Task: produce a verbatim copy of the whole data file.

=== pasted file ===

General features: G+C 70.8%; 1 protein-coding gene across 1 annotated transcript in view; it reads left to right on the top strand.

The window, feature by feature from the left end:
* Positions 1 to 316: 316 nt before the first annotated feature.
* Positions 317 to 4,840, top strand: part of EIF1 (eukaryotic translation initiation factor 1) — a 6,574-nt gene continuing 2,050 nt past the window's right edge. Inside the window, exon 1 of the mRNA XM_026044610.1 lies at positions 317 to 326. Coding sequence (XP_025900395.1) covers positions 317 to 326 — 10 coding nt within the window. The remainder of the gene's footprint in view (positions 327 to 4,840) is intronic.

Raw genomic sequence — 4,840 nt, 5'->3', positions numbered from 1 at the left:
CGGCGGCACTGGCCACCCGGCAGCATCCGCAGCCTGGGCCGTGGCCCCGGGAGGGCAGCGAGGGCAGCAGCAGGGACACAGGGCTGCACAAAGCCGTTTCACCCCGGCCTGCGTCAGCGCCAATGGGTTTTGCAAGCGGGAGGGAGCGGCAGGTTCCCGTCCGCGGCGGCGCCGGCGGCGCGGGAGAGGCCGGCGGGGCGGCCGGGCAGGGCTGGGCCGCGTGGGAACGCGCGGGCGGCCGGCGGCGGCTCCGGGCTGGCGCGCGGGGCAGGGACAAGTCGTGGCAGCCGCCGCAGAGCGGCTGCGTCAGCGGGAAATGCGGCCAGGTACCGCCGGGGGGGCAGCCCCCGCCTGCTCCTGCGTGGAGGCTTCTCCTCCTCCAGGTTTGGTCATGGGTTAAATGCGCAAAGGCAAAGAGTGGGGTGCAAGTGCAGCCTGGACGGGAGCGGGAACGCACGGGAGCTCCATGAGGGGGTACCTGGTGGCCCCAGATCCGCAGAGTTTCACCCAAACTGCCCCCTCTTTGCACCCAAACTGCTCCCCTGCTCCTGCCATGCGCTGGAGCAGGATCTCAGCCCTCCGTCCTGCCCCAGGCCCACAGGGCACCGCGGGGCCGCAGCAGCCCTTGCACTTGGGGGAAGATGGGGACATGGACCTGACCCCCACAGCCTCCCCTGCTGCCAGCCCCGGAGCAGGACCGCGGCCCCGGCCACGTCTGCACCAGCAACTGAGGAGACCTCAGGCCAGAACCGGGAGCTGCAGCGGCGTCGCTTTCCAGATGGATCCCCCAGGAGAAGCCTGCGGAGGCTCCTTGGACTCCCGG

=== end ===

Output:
General features: G+C 70.8%; 1 protein-coding gene across 1 annotated transcript in view; it reads left to right on the top strand.

The window, feature by feature from the left end:
* Positions 1 to 316: 316 nt before the first annotated feature.
* Positions 317 to 4,840, top strand: part of EIF1 (eukaryotic translation initiation factor 1) — a 6,574-nt gene continuing 2,050 nt past the window's right edge. Inside the window, exon 1 of the mRNA XM_026044610.1 lies at positions 317 to 326. Coding sequence (XP_025900395.1) covers positions 317 to 326 — 10 coding nt within the window. The remainder of the gene's footprint in view (positions 327 to 4,840) is intronic.

Raw genomic sequence — 4,840 nt, 5'->3', positions numbered from 1 at the left:
CGGCGGCACTGGCCACCCGGCAGCATCCGCAGCCTGGGCCGTGGCCCCGGGAGGGCAGCGAGGGCAGCAGCAGGGACACAGGGCTGCACAAAGCCGTTTCACCCCGGCCTGCGTCAGCGCCAATGGGTTTTGCAAGCGGGAGGGAGCGGCAGGTTCCCGTCCGCGGCGGCGCCGGCGGCGCGGGAGAGGCCGGCGGGGCGGCCGGGCAGGGCTGGGCCGCGTGGGAACGCGCGGGCGGCCGGCGGCGGCTCCGGGCTGGCGCGCGGGGCAGGGACAAGTCGTGGCAGCCGCCGCAGAGCGGCTGCGTCAGCGGGAAATGCGGCCAGGTACCGCCGGGGGGGCAGCCCCCGCCTGCTCCTGCGTGGAGGCTTCTCCTCCTCCAGGTTTGGTCATGGGTTAAATGCGCAAAGGCAAAGAGTGGGGTGCAAGTGCAGCCTGGACGGGAGCGGGAACGCACGGGAGCTCCATGAGGGGGTACCTGGTGGCCCCAGATCCGCAGAGTTTCACCCAAACTGCCCCCTCTTTGCACCCAAACTGCTCCCCTGCTCCTGCCATGCGCTGGAGCAGGATCTCAGCCCTCCGTCCTGCCCCAGGCCCACAGGGCACCGCGGGGCCGCAGCAGCCCTTGCACTTGGGGGAAGATGGGGACATGGACCTGACCCCCACAGCCTCCCCTGCTGCCAGCCCCGGAGCAGGACCGCGGCCCCGGCCACGTCTGCACCAGCAACTGAGGAGACCTCAGGCCAGAACCGGGAGCTGCAGCGGCGTCGCTTTCCAGATGGATCCCCCAGGAGAAGCCTGCGGAGGCTCCTTGGACTCCCGG